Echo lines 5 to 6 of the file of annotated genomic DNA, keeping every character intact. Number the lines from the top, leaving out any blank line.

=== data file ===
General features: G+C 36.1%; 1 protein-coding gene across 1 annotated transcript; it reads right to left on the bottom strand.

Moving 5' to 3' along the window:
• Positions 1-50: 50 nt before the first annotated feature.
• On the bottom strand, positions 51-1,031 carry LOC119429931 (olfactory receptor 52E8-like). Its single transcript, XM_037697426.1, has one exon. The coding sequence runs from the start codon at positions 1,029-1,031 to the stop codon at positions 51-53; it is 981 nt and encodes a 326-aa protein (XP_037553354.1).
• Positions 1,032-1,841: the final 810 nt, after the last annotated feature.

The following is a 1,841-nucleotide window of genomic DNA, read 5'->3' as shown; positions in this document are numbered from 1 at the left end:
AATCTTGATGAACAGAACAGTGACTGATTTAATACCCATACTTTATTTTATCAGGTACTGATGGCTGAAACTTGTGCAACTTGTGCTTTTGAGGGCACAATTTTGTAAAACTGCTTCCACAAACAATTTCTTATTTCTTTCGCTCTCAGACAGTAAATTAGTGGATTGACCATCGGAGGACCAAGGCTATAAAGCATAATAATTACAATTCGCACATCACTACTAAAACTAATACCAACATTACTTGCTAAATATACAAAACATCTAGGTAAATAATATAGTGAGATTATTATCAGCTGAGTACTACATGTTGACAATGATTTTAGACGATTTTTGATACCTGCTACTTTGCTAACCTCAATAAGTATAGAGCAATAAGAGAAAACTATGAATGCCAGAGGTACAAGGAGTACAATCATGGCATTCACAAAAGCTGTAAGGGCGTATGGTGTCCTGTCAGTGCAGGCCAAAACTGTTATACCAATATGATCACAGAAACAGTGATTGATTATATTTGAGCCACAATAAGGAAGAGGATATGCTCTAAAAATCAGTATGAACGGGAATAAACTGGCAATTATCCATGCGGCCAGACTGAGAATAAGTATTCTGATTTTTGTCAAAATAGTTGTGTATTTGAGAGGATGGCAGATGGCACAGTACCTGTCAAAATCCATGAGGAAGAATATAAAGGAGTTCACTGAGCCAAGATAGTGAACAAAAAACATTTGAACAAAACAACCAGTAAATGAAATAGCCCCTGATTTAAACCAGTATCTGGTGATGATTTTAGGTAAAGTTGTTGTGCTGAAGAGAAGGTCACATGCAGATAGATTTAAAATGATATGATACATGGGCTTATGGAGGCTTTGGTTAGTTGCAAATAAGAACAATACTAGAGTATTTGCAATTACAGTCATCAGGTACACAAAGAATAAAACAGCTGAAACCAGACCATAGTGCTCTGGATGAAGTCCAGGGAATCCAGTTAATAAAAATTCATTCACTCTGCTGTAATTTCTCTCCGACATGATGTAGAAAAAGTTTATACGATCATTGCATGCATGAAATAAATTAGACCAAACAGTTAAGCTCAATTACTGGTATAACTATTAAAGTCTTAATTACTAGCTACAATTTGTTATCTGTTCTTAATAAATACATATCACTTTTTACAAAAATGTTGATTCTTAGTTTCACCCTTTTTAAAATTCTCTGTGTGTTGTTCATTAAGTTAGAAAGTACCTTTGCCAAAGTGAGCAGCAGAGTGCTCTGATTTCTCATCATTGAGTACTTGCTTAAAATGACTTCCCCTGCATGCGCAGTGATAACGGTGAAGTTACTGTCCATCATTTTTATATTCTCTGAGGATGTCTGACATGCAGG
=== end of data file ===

• Positions 1,032-1,841: the final 810 nt, after the last annotated feature.

The following is a 1,841-nucleotide window of genomic DNA, read 5'->3' as shown; positions in this document are numbered from 1 at the left end: